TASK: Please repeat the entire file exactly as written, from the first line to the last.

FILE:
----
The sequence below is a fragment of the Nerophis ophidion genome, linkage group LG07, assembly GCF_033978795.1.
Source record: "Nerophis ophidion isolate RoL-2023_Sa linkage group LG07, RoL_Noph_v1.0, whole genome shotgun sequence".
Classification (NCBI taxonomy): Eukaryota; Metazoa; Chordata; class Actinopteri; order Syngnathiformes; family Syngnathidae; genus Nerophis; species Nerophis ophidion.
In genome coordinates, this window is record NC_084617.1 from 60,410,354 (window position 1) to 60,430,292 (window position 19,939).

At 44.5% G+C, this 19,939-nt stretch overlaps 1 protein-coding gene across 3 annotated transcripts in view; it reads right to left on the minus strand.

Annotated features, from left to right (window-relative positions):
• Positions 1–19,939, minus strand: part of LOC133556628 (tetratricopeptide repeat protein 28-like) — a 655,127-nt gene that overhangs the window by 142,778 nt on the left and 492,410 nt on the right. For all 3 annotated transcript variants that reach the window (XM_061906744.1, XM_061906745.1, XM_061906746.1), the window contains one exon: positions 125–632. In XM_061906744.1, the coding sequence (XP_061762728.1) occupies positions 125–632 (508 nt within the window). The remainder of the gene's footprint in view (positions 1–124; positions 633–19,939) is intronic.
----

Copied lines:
The sequence below is a fragment of the Nerophis ophidion genome, linkage group LG07, assembly GCF_033978795.1.
Source record: "Nerophis ophidion isolate RoL-2023_Sa linkage group LG07, RoL_Noph_v1.0, whole genome shotgun sequence".
Classification (NCBI taxonomy): Eukaryota; Metazoa; Chordata; class Actinopteri; order Syngnathiformes; family Syngnathidae; genus Nerophis; species Nerophis ophidion.
In genome coordinates, this window is record NC_084617.1 from 60,410,354 (window position 1) to 60,430,292 (window position 19,939).

At 44.5% G+C, this 19,939-nt stretch overlaps 1 protein-coding gene across 3 annotated transcripts in view; it reads right to left on the minus strand.

Annotated features, from left to right (window-relative positions):
• Positions 1–19,939, minus strand: part of LOC133556628 (tetratricopeptide repeat protein 28-like) — a 655,127-nt gene that overhangs the window by 142,778 nt on the left and 492,410 nt on the right. For all 3 annotated transcript variants that reach the window (XM_061906744.1, XM_061906745.1, XM_061906746.1), the window contains one exon: positions 125–632. In XM_061906744.1, the coding sequence (XP_061762728.1) occupies positions 125–632 (508 nt within the window). The remainder of the gene's footprint in view (positions 1–124; positions 633–19,939) is intronic.